The sound you produce on your instrument is a product of several components: your imagination (conception), your equipment, your physical structure, and your coordination. To get the best sound you can at any given moment, all these components need to be in place and working in harmony.
This is perhaps more immediately evident for some instruments than others. If you play a wind instrument, like I do (saxophone), you know how absolutely crucial it is to coordinate breath with embouchure (including tongue and oral cavity) in response to your equipment as you aim toward your conception of tone.
For an instrument like piano, for example, you may not have to coordinate as many different things physically to produce tone, but you still have plenty to deal with in order to touch the keys with the kind of attack and color you imagine.
Part of the work I do as an Alexander Technique teacher is coaching my students with their sound. What I find with many new students is that they’re not hearing the beauty and resonance that is already there in their sound. Instead they’re in a state of frustrated distraction as they struggle to produce a sound that doesn’t match their exact preconception.
In essence, the problem is that they’re trying too hard to listen, but aren’t really hearing. When this is the case two unfortunate things arise:
1. Unnecessary strain: stiff necks, jaws, backs, arms, legs …all in an effort to muscle the sound into submission.
2. Withheld enjoyment: not being able to take pleasure in the process of music making.
Whenever I work with these students I’m usually taken aback at how they’ve cut themselves off from fully realizing their sound. I hear things like, “It’s really thin”, or “It has no color”, or “It’s not well-focused”. Yet it doesn’t sound that way at all to me when I listen to them. I hear resonance, energy, rich color, intensity, expression…I hear what’s actually there. It’s just that I’m just not listening with my student’s expectations.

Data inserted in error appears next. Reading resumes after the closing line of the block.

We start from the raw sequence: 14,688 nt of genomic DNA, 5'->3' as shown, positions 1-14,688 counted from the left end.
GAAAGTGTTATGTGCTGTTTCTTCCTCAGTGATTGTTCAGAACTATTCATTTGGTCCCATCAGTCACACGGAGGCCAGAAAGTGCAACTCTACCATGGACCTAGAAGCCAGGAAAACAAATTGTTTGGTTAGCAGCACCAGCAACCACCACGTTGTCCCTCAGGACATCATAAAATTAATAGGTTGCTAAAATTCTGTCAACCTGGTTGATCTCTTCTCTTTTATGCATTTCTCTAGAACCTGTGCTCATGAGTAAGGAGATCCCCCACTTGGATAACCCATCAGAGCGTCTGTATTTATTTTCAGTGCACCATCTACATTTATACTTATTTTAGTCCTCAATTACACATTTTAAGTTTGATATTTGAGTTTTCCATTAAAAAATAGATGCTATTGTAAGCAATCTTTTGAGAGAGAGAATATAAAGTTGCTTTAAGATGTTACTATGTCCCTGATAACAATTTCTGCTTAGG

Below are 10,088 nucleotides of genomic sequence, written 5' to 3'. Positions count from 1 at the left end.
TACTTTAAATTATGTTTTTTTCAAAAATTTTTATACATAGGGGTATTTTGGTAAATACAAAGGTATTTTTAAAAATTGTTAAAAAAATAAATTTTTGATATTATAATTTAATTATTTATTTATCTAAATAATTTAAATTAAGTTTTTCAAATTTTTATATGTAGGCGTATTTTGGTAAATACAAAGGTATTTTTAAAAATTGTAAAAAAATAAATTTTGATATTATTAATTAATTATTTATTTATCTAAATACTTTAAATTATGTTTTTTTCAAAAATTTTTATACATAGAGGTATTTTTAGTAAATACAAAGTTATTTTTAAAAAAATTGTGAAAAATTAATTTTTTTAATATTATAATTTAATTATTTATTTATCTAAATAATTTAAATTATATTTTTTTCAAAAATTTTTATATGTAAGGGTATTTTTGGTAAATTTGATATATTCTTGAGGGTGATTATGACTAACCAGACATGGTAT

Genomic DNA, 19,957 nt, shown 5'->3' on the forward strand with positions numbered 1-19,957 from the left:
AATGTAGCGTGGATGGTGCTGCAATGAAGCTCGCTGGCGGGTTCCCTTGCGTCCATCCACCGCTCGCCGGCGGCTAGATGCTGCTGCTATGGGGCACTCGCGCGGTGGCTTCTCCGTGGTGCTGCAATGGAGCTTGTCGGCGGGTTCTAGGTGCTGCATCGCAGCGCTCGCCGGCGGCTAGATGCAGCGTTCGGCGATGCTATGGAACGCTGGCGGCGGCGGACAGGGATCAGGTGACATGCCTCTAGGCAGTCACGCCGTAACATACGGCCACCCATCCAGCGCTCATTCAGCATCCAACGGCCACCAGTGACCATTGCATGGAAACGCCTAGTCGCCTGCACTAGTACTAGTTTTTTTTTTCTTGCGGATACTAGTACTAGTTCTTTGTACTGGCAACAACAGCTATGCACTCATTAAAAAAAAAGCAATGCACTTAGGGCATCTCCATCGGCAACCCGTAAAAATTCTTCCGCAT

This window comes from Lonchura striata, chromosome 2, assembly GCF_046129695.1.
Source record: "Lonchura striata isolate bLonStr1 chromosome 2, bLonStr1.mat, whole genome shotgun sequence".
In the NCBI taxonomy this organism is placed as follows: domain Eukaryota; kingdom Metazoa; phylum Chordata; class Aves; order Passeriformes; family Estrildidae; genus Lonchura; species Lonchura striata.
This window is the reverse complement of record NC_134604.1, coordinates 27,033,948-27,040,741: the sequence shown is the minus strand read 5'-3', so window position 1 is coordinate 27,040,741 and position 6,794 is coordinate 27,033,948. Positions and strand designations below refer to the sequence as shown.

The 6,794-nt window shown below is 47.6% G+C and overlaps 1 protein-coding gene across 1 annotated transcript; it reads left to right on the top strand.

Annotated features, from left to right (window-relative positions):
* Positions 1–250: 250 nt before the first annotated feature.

Don’t get me wrong here. I’m not saying that my students shouldn’t try to find that “ideal” sound. Of course they should (and you should, too!) That’s part of the journey an artist makes. It’s just that they might be closer to producing that sound than they think. (You might be closer than you think, too!)
Does you ever struggle like this to more fully realize your sound? If so, here are some things to do and/or keep in mind to help you:
- Broaden your listening-Rather than listening closely to your instrument, let yourself hear your sound as it resonates in the room you’re playing or practicing in. I tell my students, “Listen out into the room. That’s where the sound is.”
- Take care of yourself-No matter what you’re hearing (or trying to hear), don’t lose sight of what you’re doing with yourself as you play. It doesn’t help at all to stiffen your body to produce yours sound (makes it rather worse, actually). Instead, think of releasing your sound.
- Hear with more than your ears-Resonance can be felt all over your body if you’re open to it. Notice how your chest, jaw, neck, back…even your fingers feel as you make your sound. Notice that you can hear more when you’re not stiffening your body.
- Learn to discern-Instead of immediately judging (as in good or bad) your sound, aim towards being able to identify and describe more objective data, such as pitch, overtones (can you hear the partials?), volume and balance of color. Recording yourself regularly (on good equipment, of course) can help tremendously with this. Learn to hear yourself in a more detached way, as if you’re simply observing something with no personal agenda.
- Seek out goodness-Even when I’m playing on a bad reed, in less than ideal acoustic settings, I’m actively listening for what is good (what I like!) about my sound. I can always find something that pleases me, as I reconnect to what makes my sound mine. In fact, sometimes I intentionally practice tone exercises with these challenging conditions just to give myself a chance to put this into practice.
- Be grateful-To play music is such a huge blessing. Most people who’ve never played and instrument envy even the mediocre musician’s ability of musical self expression. Sometimes in the quest for improvement, it’s easy to lose sight of what you already have. Let yourself enjoy and fully embrace where you’re at with your musical development right now.
It’s natural to want to improve your sound (I’m always working to improve mine; and yes, I’m helping my students to improve theirs, as well), but please do let yourself hear what’s already there. (You might be surprised!) You’ll play better, feel better and enjoy yourself more.
I’ll leave you with these old words of wisdom that I first heard from my mother many years ago: Happiness isn’t having what you want; it’s wanting what you have.